ROMANS: Absolutely, and that's what's so confounding about pork in and of itself, the way that it can get in there and the process and the -- in the dark of night, the way it does. No question. I mean you go through the list, we can talk about them, we will talk about how much money they generate or how much money they cost taxpayers, but remember our tax code is full of thousands and thousands of pages of givebacks and giveaways and sweeteners and goodies, and economic incentives for certain kinds of behavior and certain kinds of business. That's the way the whole thing is set up, quite frankly.

BLACKWELL: All right. Christine Romans with the magnifying glass out for us this morning, thank you for that. We'll check back.

The House adjourned last night without voting on a bill that would have sent billions of dollars to help Superstorm Sandy recovery efforts across the northeast. The Senate approved a $60 billion bill last -- $60 billion bill last week but the House decided not to bring up any other legislation and that enraged House lawmakers from New York.


KING: Everybody played by the rules, except tonight, when the rug was pulled out from under us. Absolutely inexcusable, absolutely indefensible. We have a moral obligation to hold this vote, the people out of their homes, the people who are cold, the people who are without food, the people who have lost their jobs, they don't have the time to wait. REP. NITA LOWEY (D), NEW YORK: Disaster knows no boundaries. This body has acted with speed and compassion to help Americans throughout the country in disaster after disaster.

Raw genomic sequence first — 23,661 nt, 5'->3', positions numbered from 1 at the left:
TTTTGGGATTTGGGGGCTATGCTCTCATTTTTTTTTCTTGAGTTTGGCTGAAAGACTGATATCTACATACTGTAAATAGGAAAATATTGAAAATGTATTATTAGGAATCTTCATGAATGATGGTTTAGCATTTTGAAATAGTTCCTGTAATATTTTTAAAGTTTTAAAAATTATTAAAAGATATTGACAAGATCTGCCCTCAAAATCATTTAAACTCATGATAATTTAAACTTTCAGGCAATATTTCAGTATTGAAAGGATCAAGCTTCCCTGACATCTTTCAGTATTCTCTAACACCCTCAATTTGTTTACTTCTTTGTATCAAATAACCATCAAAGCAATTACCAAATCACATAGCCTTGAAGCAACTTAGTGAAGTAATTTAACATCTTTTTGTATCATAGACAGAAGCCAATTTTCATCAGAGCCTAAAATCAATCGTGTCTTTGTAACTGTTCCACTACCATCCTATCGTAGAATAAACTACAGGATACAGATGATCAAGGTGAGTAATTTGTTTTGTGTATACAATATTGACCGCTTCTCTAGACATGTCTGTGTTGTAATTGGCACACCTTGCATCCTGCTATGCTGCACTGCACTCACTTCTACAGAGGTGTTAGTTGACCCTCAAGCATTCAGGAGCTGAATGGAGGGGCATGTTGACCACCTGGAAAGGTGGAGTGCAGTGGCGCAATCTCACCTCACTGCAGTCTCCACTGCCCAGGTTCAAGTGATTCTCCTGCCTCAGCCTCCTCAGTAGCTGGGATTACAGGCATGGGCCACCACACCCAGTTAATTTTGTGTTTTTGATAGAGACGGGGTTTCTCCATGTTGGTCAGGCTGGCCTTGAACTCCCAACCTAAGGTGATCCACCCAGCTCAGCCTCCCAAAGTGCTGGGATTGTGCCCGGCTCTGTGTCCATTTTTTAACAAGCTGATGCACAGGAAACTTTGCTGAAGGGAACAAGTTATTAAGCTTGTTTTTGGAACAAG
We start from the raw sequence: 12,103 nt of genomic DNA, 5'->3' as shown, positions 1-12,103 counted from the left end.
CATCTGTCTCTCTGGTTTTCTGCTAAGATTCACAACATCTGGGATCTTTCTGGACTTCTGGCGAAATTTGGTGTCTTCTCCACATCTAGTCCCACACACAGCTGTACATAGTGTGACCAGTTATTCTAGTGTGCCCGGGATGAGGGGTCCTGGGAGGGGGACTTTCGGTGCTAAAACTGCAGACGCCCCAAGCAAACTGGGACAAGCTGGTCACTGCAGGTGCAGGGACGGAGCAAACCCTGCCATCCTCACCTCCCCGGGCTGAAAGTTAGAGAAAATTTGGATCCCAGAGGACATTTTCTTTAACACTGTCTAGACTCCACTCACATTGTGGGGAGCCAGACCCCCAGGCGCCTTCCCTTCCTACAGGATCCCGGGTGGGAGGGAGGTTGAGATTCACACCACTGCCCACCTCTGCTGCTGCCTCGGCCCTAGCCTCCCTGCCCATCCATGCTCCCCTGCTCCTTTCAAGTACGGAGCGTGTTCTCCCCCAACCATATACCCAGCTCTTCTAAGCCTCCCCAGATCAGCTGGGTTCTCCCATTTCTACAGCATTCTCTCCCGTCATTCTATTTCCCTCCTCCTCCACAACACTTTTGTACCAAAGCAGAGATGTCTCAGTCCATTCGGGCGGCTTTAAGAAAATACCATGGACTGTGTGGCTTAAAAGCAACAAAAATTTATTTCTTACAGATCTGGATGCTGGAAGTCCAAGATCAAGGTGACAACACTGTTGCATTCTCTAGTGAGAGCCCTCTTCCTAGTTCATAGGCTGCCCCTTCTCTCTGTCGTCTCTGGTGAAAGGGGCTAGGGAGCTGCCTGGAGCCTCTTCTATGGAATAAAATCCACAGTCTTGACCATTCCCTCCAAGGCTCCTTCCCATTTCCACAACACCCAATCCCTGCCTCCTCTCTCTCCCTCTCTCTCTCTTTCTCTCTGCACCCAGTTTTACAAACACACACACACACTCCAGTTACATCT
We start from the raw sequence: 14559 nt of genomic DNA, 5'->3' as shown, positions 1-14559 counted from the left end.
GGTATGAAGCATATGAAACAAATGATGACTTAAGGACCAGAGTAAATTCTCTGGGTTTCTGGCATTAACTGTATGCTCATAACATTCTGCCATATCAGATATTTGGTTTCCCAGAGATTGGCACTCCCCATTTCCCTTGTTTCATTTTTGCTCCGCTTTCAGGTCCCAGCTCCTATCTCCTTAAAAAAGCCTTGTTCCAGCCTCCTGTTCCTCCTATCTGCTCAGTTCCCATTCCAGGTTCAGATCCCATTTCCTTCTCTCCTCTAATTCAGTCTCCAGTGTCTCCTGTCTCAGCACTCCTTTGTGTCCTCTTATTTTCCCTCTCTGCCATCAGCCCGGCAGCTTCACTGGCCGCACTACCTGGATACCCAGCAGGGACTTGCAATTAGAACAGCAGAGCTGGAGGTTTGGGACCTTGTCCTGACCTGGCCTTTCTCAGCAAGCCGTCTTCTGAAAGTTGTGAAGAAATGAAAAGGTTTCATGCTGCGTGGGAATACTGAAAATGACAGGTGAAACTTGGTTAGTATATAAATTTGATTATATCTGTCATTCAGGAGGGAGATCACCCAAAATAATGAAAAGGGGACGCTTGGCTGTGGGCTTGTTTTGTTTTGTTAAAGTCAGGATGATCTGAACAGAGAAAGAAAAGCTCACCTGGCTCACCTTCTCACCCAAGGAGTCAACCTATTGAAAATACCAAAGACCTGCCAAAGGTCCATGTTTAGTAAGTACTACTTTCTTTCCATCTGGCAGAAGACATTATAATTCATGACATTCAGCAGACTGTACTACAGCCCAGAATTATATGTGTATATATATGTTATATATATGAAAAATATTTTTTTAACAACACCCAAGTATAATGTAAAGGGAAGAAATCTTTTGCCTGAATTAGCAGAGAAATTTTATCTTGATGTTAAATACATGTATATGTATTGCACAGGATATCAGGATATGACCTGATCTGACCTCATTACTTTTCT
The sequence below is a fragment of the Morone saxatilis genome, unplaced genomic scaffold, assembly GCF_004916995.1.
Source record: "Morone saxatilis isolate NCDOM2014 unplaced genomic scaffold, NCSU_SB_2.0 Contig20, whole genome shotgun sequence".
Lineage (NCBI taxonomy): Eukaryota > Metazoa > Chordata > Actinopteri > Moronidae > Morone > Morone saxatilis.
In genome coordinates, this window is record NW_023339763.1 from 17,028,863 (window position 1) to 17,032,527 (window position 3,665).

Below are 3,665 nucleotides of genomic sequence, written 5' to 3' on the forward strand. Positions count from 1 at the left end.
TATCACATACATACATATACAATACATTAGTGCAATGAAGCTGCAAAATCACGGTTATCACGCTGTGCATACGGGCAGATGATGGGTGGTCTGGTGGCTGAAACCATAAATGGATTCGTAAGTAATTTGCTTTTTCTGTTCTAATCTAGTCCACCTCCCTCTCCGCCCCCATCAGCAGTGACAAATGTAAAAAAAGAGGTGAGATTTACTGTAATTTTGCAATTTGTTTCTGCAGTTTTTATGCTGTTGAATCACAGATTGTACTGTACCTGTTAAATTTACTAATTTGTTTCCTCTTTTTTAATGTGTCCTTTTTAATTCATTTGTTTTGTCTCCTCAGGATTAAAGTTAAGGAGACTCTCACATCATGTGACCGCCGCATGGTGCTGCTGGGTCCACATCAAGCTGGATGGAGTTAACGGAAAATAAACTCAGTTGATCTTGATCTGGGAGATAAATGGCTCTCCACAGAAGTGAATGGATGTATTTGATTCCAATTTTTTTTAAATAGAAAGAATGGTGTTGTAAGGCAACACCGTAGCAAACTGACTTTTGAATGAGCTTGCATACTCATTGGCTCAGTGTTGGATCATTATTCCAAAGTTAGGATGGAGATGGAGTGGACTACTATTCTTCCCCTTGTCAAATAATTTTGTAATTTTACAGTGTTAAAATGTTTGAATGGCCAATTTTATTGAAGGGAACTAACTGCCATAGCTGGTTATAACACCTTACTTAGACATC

Dysfunction, Mr. Speaker, and this Congress shouldn't result in punishing victims of Sandy in New York, New Jersey, Connecticut and Pennsylvania. This is a sad day.


BLACKWELL: The delegations of those states are angry. The new Congress starts tomorrow, and all bills start from scratch, but House Appropriation chairman Hal Rogers is not concerned about quickly getting money to the area. The Kentucky Republican says the Federal Emergency Management Agency, FEMA, quote, "has enough money to last until at least late February or March anyway."